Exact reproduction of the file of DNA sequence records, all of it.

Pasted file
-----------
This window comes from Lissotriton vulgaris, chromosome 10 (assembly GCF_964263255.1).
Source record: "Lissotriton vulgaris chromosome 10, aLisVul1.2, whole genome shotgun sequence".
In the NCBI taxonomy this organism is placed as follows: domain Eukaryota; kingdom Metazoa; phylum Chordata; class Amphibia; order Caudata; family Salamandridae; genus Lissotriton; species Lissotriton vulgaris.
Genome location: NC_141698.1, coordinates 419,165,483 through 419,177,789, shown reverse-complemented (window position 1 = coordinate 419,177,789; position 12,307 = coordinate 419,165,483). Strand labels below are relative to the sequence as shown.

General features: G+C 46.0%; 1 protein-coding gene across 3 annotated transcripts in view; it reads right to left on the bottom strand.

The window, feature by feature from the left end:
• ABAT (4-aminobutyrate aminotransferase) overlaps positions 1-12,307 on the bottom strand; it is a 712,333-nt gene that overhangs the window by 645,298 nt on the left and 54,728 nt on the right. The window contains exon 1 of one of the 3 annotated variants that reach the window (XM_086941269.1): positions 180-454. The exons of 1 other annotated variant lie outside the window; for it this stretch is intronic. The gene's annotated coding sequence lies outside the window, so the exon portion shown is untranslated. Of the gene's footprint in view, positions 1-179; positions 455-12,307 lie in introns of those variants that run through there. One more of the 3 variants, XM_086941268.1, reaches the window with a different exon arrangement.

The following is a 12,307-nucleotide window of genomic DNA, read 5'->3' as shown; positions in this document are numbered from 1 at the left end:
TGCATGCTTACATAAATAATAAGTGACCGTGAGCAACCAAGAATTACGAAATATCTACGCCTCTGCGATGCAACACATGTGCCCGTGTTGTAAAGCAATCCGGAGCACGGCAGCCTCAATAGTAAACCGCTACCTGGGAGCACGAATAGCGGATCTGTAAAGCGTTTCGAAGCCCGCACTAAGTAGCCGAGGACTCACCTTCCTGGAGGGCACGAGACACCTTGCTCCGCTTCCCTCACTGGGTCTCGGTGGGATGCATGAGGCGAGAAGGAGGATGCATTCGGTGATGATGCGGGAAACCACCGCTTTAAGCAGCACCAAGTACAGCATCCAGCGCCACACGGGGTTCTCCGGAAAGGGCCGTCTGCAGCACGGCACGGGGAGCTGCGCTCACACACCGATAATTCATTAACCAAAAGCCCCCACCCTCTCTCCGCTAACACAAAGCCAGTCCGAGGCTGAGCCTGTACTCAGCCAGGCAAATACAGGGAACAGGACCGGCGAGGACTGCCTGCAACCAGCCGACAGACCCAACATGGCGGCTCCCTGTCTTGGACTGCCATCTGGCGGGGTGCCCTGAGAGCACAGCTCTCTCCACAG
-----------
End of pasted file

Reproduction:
This window comes from Lissotriton vulgaris, chromosome 10 (assembly GCF_964263255.1).
Source record: "Lissotriton vulgaris chromosome 10, aLisVul1.2, whole genome shotgun sequence".
In the NCBI taxonomy this organism is placed as follows: domain Eukaryota; kingdom Metazoa; phylum Chordata; class Amphibia; order Caudata; family Salamandridae; genus Lissotriton; species Lissotriton vulgaris.
Genome location: NC_141698.1, coordinates 419,165,483 through 419,177,789, shown reverse-complemented (window position 1 = coordinate 419,177,789; position 12,307 = coordinate 419,165,483). Strand labels below are relative to the sequence as shown.

General features: G+C 46.0%; 1 protein-coding gene across 3 annotated transcripts in view; it reads right to left on the bottom strand.

The window, feature by feature from the left end:
• ABAT (4-aminobutyrate aminotransferase) overlaps positions 1-12,307 on the bottom strand; it is a 712,333-nt gene that overhangs the window by 645,298 nt on the left and 54,728 nt on the right. The window contains exon 1 of one of the 3 annotated variants that reach the window (XM_086941269.1): positions 180-454. The exons of 1 other annotated variant lie outside the window; for it this stretch is intronic. The gene's annotated coding sequence lies outside the window, so the exon portion shown is untranslated. Of the gene's footprint in view, positions 1-179; positions 455-12,307 lie in introns of those variants that run through there. One more of the 3 variants, XM_086941268.1, reaches the window with a different exon arrangement.

The following is a 12,307-nucleotide window of genomic DNA, read 5'->3' as shown; positions in this document are numbered from 1 at the left end:
TGCATGCTTACATAAATAATAAGTGACCGTGAGCAACCAAGAATTACGAAATATCTACGCCTCTGCGATGCAACACATGTGCCCGTGTTGTAAAGCAATCCGGAGCACGGCAGCCTCAATAGTAAACCGCTACCTGGGAGCACGAATAGCGGATCTGTAAAGCGTTTCGAAGCCCGCACTAAGTAGCCGAGGACTCACCTTCCTGGAGGGCACGAGACACCTTGCTCCGCTTCCCTCACTGGGTCTCGGTGGGATGCATGAGGCGAGAAGGAGGATGCATTCGGTGATGATGCGGGAAACCACCGCTTTAAGCAGCACCAAGTACAGCATCCAGCGCCACACGGGGTTCTCCGGAAAGGGCCGTCTGCAGCACGGCACGGGGAGCTGCGCTCACACACCGATAATTCATTAACCAAAAGCCCCCACCCTCTCTCCGCTAACACAAAGCCAGTCCGAGGCTGAGCCTGTACTCAGCCAGGCAAATACAGGGAACAGGACCGGCGAGGACTGCCTGCAACCAGCCGACAGACCCAACATGGCGGCTCCCTGTCTTGGACTGCCATCTGGCGGGGTGCCCTGAGAGCACAGCTCTCTCCACAG